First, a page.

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Auteur: Takashi TOYOSHIMA

The exjunction Ka: existential V disjunction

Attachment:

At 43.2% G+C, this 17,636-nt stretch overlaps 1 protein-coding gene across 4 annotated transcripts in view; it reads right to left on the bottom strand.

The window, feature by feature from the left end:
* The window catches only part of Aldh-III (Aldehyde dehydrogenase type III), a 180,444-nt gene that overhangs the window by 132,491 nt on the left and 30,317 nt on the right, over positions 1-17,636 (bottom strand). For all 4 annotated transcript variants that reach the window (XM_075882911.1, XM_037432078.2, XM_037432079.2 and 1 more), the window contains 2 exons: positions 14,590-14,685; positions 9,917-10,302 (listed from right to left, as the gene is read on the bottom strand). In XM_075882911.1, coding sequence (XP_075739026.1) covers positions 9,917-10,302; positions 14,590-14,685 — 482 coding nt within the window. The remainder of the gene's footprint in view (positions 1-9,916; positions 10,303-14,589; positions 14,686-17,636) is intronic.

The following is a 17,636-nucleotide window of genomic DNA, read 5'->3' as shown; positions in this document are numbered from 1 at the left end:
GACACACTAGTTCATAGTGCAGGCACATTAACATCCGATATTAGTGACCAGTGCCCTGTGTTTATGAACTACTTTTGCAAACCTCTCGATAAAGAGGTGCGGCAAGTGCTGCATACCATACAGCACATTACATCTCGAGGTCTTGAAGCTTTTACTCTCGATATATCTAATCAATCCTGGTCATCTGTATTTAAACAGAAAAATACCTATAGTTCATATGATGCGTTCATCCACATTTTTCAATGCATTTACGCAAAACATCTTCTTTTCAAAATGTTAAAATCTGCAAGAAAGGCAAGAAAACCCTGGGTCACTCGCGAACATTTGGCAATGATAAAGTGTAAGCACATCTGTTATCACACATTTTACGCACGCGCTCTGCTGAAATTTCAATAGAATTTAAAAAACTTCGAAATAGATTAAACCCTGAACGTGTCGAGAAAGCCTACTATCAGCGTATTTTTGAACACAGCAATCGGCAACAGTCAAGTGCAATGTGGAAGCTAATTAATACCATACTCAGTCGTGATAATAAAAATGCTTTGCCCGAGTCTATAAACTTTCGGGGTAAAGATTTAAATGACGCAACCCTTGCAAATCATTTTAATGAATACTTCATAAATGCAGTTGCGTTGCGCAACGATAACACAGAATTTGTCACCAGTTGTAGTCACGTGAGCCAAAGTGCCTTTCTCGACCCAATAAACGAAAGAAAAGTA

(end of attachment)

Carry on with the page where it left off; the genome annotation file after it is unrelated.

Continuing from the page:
Abstract/Résumé: McCawley (1981) suggests a possibility of unifying the semantics of conjunctions and quantifiers, both as operators applying to a set of propositions — conjunctions to a set of enumerated propositions and quantifiers to a set of propositional descriptions. Universal quantification is equivalent to conjunction, and existential quantification to disjunction. Although possible in logic, natural languages usually employ distinct words to express conjunctions and quantifiers, such as and\all and or\some in English. The Japanese particle -ka is a single logical word that embodies the unified semantics of existential and disjunction. When suffixed to “indeterminates,” it functions as an existential quantifier, with an indeterminate serving as a variable (Kuroda 1965). (1)a. Dare-ka ga kita. ‘Someone came.’ (1)b. John ga nani-ka o kata. ‘John bought something.’ When suffixed to other than indeterminate expressions, it denotes disjunction. (2)a. Ano gakusei-ka Mary-ka kare ga kita. (2)b. Mary wa kokoni ita-ka kita. ‘Mary has been (here) or came here.’ (2a) can be rephrased as disjunctions of full clauses as follows: (3) Ano gakusei ga kita-ka Mary ga kita-ka kare ga kita. ‘That student came, Mary came, or he came.’ When -ka is suffixed to the end of (3), the whole sentence is interpreted as a question. (4) Ano gakusei ga kita-ka Mary ga kita-ka kare ga kita-ka? ‘Did that student come, did Mary come, or did he come?’ This is an alternative question, a set of disjunctive propositions, and a single simplex sentence suffixed with the particle -ka yields a yes/no-question. (5) Mary wa kita-ka? ‘Did Mary come?’ Karttunen (1977) considers yes/no-questions as ‘degenerate’ alternative questions of disjunction with the negated alternative. (6) Mary wa kita-ka Mary wa konakatta-ka? ‘Did Mary come or didn’t Mary come?’ Developing Hamblin’s (1973) semantics for questions, Kurttunen claims that a question denotes a set of propositions expressed by true answers to the question. Further, Karttunen proposes that wh-questions are derived by (existentially) quantifying wh-phrases into propositions that form a set for the semantics of questions. The particle -ka suffixed to the end of a sentence that contains an indeterminate expression is interpreted as a wh-question. (7) Dare ga kita-ka? ‘Who came?’ Where the indeterminate expression is also suffixed with -ka, the result is an existential yes/no-question. (8) Dare-ka ga kita-ka? ‘Did anyone come?’ In these manners, the Japanese particle -ka is the exjunction (existential ⋁ disjunction) operator that applies to a set of propositions, and when suffixed to the end of a (conjoined) sentence, it bears an interrogative force.